R7 Good laws, poor practice

The written laws and constitutions of most countries seek to provide the basis of a just society. Over time, and often in response to particular situations, changes are made to the law and constitution, usually to improve them. However, good laws are not always put into practice. This may be for all kinds of reasons:

  • People may be unaware of them.
  • There may be no organisation which ensures that laws are carried out. For example, indigenous people may be exploited or lose their land because there is no organisation supporting and protecting them.
  • People may not speak the national language in which the law and constitution are written. They face huge difficulties in claiming their rights. 
  • People who are poor may have no money either for a lawyer to represent them or to take a long journey to court to claim their rights. They may also be fearful of the financial consequences if they lose a court case.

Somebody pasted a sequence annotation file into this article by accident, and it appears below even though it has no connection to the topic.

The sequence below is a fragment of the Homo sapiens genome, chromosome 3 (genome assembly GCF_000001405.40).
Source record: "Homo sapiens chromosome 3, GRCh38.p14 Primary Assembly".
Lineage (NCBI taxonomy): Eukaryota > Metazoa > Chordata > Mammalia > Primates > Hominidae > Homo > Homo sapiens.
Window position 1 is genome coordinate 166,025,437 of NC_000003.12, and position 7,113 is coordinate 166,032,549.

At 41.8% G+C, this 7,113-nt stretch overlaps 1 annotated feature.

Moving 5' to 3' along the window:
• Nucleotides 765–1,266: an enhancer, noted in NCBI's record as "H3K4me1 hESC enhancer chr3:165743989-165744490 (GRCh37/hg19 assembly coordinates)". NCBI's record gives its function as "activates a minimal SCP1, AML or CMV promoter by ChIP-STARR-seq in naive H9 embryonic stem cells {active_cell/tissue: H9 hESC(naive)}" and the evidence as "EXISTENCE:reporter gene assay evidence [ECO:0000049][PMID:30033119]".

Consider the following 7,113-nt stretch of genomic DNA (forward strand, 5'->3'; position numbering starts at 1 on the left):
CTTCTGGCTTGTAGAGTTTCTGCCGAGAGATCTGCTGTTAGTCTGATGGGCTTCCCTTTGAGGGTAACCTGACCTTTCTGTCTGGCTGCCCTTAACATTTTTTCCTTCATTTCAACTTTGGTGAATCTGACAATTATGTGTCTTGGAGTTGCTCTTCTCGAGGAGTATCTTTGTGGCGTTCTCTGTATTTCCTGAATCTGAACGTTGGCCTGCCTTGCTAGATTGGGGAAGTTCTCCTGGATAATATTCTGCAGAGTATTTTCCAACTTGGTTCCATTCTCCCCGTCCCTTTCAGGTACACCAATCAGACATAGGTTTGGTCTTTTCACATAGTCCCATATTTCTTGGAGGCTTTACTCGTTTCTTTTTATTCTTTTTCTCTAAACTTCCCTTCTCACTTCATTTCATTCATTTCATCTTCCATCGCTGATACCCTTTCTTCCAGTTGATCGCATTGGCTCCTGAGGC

Discussion 
  • Read Luke 11:42-46. What was Jesus criticising – the law or the practice of the law? What specifically did he criticise?
  • Who do the Pharisees represent in today’s society? How do we learn about God’s law today?
  • What examples can we think of in our society where the law is good but not carried out. What are the consequences?
  • What could we do to help enforce good laws that are not always followed in practice? What action could we take?
  • Some countries may have different systems to provide poor people with legal representation. This usually involves legal aid of some kind. Do we know of any systems like this in our own country? Where could we find out more?

Articles 3, 8, 28 UN Universal Declaration of Human Rights